How could distant bodies affect each other across empty space without actually touching? This "action at a distance," as he called it, baffled him.
In the 19th century, Michael Faraday discovered that we were surrounded by invisible fields of force that explained how gravity works.
The apple and the Earth don't touch each other, but the fields between them do.
He imagined those lines of gravitational force radiating out into space from every massive body-- the Earth, the Moon, the Sun, everything.
Here was the answer to that question that had stumped Newton.
In 1865, James Clerk Maxwell translated Faraday's idea about fields of electricity and magnetism into mathematical laws.
He discovered that these fields move through space in waves.
When he calculated how fast they move, it turned out to be the speed of light.
We were beginning to discover the threads of the cosmic tapestry, but we were not yet able to discern the rich pattern that time, light, space and gravity weave.
As Albert Einstein worked in Berlin on his theory of gravity, he kept the portraits of these three men before him.
He knew he was standing on their shoulders.
Years before, as a teenager, he had an insight that was as Earth-shaking as any idea of theirs.
And it happened one summer while he was daydreaming in Italy.
In the summer of 1895, Einstein's father's business in Germany had failed, and the family had moved here to northern Italy.
Young Einstein loved wandering these roads and giving his mind free rein to explore.
There's something timeless about this place.
Nothing here has really changed since the time of Einstein's early daydreams.
One day, he began to think about light and how fast it travels.
In everyday life, we always measure the speed of a moving object with respect to something else.
Something that's presumably not moving.
Something in the cosmos that's not in motion.
For example, I'm moving about ten kilometers per hour relative to the ground.
But as I mentioned earlier, the ground is moving.
Earth is turning at more than 1,600 kilometers per hour while it orbits the Sun at more than 100,000 kilometers per hour.
And the Sun is moving through the galaxy at a half a million miles per hour.
And the Milky Way is moving through the universe at nearly one and a half million miles an hour.
There is no fixed place in the cosmos.
All of nature is in motion.
It was hard even for the young Einstein to imagine some absolute standard to measure all those relative motions against.
This is the very book that inspired Einstein as a young boy.
Give a kid a book and you change the world.
In a way, even the universe.
Look at this-- the very first page, it describes the astonishing speed of electricity through wires and light through space.
Einstein remembered what he'd learned as a child from this book, and perhaps, for the first time, right here, wondered what the world would look like if you could travel at the speed of light.
The more Einstein thought about it, the more troubled he became.
If you imagine traveling at the speed of light, paradoxes seem to pop up everywhere.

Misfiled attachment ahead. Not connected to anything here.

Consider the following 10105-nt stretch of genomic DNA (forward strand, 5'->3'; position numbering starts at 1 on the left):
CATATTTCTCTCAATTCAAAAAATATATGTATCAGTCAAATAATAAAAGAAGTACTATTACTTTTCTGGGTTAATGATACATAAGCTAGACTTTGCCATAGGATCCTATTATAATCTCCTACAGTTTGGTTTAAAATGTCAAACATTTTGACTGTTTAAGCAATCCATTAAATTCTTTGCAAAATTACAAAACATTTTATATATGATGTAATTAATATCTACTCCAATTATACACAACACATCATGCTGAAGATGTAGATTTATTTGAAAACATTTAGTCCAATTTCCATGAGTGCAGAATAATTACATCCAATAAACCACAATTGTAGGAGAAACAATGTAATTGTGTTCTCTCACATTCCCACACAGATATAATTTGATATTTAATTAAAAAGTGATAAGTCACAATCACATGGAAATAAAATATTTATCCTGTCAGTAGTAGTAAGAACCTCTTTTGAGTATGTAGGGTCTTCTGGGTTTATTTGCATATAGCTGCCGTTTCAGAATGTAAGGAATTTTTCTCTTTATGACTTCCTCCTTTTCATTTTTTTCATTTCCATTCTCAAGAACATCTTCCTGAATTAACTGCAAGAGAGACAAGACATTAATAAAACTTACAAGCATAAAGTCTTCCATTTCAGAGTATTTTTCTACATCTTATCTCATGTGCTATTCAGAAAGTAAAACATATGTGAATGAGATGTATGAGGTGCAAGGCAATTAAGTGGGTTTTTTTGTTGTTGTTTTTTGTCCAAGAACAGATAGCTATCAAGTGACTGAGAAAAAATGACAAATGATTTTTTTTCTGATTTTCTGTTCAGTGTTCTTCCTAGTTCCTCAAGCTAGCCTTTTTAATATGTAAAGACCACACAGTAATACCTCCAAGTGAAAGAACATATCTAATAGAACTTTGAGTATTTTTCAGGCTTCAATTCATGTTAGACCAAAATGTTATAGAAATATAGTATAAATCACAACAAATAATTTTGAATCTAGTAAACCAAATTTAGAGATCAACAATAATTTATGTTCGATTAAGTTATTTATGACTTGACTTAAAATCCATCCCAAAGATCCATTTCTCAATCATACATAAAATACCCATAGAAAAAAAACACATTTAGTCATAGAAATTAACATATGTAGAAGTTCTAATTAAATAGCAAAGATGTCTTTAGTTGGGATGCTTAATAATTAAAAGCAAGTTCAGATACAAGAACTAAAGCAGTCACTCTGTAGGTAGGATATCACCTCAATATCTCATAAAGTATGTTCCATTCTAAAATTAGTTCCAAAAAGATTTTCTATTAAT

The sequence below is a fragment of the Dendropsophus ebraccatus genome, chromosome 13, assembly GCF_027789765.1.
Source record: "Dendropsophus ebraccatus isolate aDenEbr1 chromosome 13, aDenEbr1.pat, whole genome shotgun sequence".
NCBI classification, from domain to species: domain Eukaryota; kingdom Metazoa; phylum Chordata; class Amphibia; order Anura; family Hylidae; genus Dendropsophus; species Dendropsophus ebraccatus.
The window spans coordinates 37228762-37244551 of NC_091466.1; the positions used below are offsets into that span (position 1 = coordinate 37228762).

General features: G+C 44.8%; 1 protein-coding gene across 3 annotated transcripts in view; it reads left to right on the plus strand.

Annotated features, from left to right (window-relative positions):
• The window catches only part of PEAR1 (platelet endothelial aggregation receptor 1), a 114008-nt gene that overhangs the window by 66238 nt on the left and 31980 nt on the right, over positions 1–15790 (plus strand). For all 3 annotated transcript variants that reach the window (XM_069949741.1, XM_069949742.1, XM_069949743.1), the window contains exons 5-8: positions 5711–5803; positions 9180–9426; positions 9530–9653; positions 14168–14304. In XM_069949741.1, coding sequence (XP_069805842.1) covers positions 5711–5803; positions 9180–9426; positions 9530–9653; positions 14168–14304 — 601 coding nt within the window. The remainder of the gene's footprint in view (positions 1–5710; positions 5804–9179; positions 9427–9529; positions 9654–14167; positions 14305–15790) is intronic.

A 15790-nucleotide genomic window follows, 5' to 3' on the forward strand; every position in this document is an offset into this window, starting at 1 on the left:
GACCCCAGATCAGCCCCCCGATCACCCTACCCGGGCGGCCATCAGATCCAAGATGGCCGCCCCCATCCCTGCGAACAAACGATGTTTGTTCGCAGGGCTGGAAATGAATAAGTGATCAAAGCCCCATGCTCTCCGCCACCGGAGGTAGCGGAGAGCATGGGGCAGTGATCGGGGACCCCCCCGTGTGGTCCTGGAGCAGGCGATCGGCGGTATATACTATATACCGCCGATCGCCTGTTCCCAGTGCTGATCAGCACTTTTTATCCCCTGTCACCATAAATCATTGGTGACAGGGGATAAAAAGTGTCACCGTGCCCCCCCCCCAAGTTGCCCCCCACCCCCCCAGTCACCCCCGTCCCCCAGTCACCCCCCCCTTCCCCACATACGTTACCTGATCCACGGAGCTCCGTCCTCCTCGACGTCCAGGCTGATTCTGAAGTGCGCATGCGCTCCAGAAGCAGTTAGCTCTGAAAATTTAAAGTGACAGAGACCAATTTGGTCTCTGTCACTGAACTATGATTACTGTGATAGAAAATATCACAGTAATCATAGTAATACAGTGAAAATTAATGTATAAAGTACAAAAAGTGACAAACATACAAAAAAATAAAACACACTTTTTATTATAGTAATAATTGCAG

Einstein was shocked to realize that so much of what had been uncritically accepted as truth by even the greatest authorities on the subject was just plain wrong.
When traveling at high speeds, there are certain rules which must be obeyed.
Einstein called these rules "The Principles of Relativity.
" Imagine that young woman who just blew past us on the motorbike, imagine she was riding her bike through the cosmos.
Light from a moving object travels at the same speed, no matter whether the object is at rest or in motion.
Her speed is not added to the speed of light.
The light from her motorbike still travels at the speed of light.
Nature commands, "Thou shalt not add my speed to the speed of light.
" Also, no material object can travel at or faster than the speed of light.
There's nothing in physics that prevents you from traveling as close to the speed of light as you like.
is just fine, but no matter how hard you try, you never gain that last decimal point.
For reality to be logically consistent, there must be a cosmic speed limit.
The crack of that whip is due to its tip moving faster than the speed of sound.
It makes a shockwave, a mini sonic boom, in the Italian countryside.
A thunderclap works the same way, and so does the sound of a passing supersonic jet.
So why is the speed of light any more a barrier than the speed of sound? The answer is not just that light travels about a million times faster than sound.
And it's not merely an engineering problem, like building the first supersonic jet.
Instead, the light barrier is a fundamental law of nature, as basic as gravity.
Einstein found his absolute framework for the world, this sturdy pillar among all the relative motions within the motions of the cosmos.
Light travels just as fast, no matter how fast or slow its source is moving.
Speed of light is constant, relative to everything else.
Nothing can ever catch up with light.
The thing about the laws of nature is that they're unbreakable.
The job of physicists is to discover these commandments, the ones that do not vary from culture to culture or time to time and hold true throughout the cosmos.